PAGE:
Stimulating dormant buds

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#1
This year, in a effort to get some dormant buds stirring on a Prunus mume, I had a go at applying some keiki paste to the points where the flowers were attached in the hope of getting any buds that might be there to move. The results are interesting! No buds appeared (so far) in those places (probably no buds there) but lower down on the stem, buds were stimulated and are now expanding. In my experience many of these buds would normally not grow or do so with great difficulty. Keiki paste is normally used for Phalaenopsis orchids to stimulate new plants to grow on old flower stems. It's basically cytokinin in a lanolin paste.
I think next time I will try to apply it directly to the cut. You need exposed tissue for it to be properly absorbed. There was a little of this freshly exposed tissue where I broke off the faded flowers.

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my nellie

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#6
... ...I think next time I will try to apply it directly to the cut. You need exposed tissue for it to be properly absorbed.
There are times that making a small nick over a dormant/adventitious bud will trigger it to appear and grow.
Need to experiment with species and see how this works with what.
 
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#17
I don't know if it would work well on resinous species because it might have problems mixing with the sap?? Worth a try I guess.
I would be very careful about buying anything with Chinese writing on it. Apparently there are lots of imitation products floating around that don't work well - if at all. I get mine from Flora Labs here but I don't know if they send overseas. They do have an Ebay store.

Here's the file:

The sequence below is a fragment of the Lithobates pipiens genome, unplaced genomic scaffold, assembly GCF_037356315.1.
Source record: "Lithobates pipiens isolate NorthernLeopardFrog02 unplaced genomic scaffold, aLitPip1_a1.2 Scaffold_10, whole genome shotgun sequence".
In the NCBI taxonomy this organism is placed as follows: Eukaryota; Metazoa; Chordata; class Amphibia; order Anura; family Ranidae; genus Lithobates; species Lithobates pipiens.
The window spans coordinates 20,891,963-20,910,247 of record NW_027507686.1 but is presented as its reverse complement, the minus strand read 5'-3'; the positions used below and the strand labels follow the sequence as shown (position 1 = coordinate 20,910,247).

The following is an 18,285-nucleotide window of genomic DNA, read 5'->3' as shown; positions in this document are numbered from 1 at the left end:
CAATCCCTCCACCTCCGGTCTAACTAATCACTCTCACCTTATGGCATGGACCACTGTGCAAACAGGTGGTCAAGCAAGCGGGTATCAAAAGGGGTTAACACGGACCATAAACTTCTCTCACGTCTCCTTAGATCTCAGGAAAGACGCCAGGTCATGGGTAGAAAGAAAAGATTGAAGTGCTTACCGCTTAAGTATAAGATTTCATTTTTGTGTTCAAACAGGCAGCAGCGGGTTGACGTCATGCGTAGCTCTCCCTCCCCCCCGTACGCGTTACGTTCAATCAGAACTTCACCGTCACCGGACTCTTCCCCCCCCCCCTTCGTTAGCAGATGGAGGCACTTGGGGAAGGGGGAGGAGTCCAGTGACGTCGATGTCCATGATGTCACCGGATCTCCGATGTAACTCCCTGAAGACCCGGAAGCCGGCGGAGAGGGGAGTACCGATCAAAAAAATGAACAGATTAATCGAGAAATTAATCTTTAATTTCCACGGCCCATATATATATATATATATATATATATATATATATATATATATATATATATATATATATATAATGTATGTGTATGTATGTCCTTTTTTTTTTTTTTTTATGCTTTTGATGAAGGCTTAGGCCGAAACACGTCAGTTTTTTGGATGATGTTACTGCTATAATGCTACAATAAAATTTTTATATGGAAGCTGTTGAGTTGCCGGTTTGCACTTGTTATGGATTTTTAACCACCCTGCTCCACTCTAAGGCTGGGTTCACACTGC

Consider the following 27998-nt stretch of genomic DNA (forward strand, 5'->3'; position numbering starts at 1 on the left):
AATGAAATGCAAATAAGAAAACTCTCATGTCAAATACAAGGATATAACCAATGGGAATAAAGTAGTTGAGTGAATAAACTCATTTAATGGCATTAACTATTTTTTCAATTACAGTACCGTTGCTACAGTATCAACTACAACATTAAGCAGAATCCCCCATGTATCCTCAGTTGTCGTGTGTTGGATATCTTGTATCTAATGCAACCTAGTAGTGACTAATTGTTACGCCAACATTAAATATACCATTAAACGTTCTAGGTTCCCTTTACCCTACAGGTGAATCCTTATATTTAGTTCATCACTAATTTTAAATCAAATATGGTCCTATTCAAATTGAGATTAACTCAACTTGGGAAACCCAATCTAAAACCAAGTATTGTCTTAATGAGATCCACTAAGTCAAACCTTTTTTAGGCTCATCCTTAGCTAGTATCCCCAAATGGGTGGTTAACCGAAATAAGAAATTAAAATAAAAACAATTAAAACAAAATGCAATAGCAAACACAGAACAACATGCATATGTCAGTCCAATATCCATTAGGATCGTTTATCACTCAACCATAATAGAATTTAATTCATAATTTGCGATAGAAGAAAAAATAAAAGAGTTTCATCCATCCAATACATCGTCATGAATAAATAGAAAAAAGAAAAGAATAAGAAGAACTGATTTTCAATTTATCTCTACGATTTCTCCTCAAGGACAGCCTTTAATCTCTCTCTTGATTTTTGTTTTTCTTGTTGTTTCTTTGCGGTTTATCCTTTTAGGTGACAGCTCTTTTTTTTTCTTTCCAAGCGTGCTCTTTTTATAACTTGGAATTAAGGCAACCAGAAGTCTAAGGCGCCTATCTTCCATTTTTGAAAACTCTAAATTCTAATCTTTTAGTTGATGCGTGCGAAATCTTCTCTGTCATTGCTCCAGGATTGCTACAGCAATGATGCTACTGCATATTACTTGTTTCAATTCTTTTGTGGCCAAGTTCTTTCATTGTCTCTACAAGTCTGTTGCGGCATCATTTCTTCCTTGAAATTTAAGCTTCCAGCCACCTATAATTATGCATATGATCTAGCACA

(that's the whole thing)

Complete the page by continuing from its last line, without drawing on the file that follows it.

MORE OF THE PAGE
http://floralaboratories.com.au/wordpress/
 
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#18
There are times that making a small nick over a dormant/adventitious bud will trigger it to appear and grow.
Need to experiment with species and see how this works with what.
Yep. If you can't expose the bud or you can't see it (very common) maybe scraping down to the cambium just above or below it or both? Or cut close to where you suspect there is a bud and apply to the cut.
 

my nellie

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#19
... ...maybe scraping down to the cambium just above or below it or both?
Your question had me making some search and here is what I have learned about the science behind this :

By making the cut/notch over the bud (or over where you suppose the bud to be) you force the tree to interrupt/block the downward flow of growth-regulating compounds/plant hormone from shoots above which keep the side buds dormant below. If less of these compounds reach the bud, it can break dormancy and grow into a shoot/branch.

By notching below the dormant bud we force it to develop into a fruiting bud because we interrupt the downward flow of carbohydrates.
The extra food (carbohydrates) then collects around the bud and stimulates it to become a flower bud.

The technique has been going on for centuries in Europe for all intensive espaliered culture of fruiting trees.
 
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#20
Your question had me making some search and here is what I have learned about the science behind this :

By making the cut/notch over the bud (or over where you suppose the bud to be) you force the tree to interrupt/block the downward flow of growth-regulating compounds/plant hormone from shoots above which keep the side buds dormant below. If less of these compounds reach the bud, it can break dormancy and grow into a shoot/branch.

By notching below the dormant bud we force it to develop into a fruiting bud because we interrupt the downward flow of carbohydrates.
The extra food (carbohydrates) then collects around the bud and stimulates it to become a flower bud.

The technique has been going on for centuries in Europe for all intensive espaliered culture of fruiting trees.
Hmmmm.....interesting. I did not know about this technique...the centuries have not found me until just now. Mighty fine find!
 

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